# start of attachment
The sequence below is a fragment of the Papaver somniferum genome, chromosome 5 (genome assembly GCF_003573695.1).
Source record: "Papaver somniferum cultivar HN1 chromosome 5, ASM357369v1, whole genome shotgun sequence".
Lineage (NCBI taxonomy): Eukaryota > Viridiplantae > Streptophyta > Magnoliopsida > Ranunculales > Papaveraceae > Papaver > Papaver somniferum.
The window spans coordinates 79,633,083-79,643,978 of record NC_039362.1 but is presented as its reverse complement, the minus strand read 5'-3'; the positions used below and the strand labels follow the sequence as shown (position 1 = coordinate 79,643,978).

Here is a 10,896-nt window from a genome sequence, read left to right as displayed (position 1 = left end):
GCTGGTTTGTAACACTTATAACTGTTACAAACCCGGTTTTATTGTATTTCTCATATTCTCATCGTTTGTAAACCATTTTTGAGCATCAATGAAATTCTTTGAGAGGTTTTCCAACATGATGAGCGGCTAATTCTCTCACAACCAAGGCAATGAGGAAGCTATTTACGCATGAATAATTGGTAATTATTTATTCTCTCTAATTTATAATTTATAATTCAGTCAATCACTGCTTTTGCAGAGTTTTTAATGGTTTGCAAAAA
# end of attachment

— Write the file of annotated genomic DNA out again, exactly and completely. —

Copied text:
The sequence below is a fragment of the Papaver somniferum genome, chromosome 5 (genome assembly GCF_003573695.1).
Source record: "Papaver somniferum cultivar HN1 chromosome 5, ASM357369v1, whole genome shotgun sequence".
Lineage (NCBI taxonomy): Eukaryota > Viridiplantae > Streptophyta > Magnoliopsida > Ranunculales > Papaveraceae > Papaver > Papaver somniferum.
The window spans coordinates 79,633,083-79,643,978 of record NC_039362.1 but is presented as its reverse complement, the minus strand read 5'-3'; the positions used below and the strand labels follow the sequence as shown (position 1 = coordinate 79,643,978).

Here is a 10,896-nt window from a genome sequence, read left to right as displayed (position 1 = left end):
GCTGGTTTGTAACACTTATAACTGTTACAAACCCGGTTTTATTGTATTTCTCATATTCTCATCGTTTGTAAACCATTTTTGAGCATCAATGAAATTCTTTGAGAGGTTTTCCAACATGATGAGCGGCTAATTCTCTCACAACCAAGGCAATGAGGAAGCTATTTACGCATGAATAATTGGTAATTATTTATTCTCTCTAATTTATAATTTATAATTCAGTCAATCACTGCTTTTGCAGAGTTTTTAATGGTTTGCAAAAA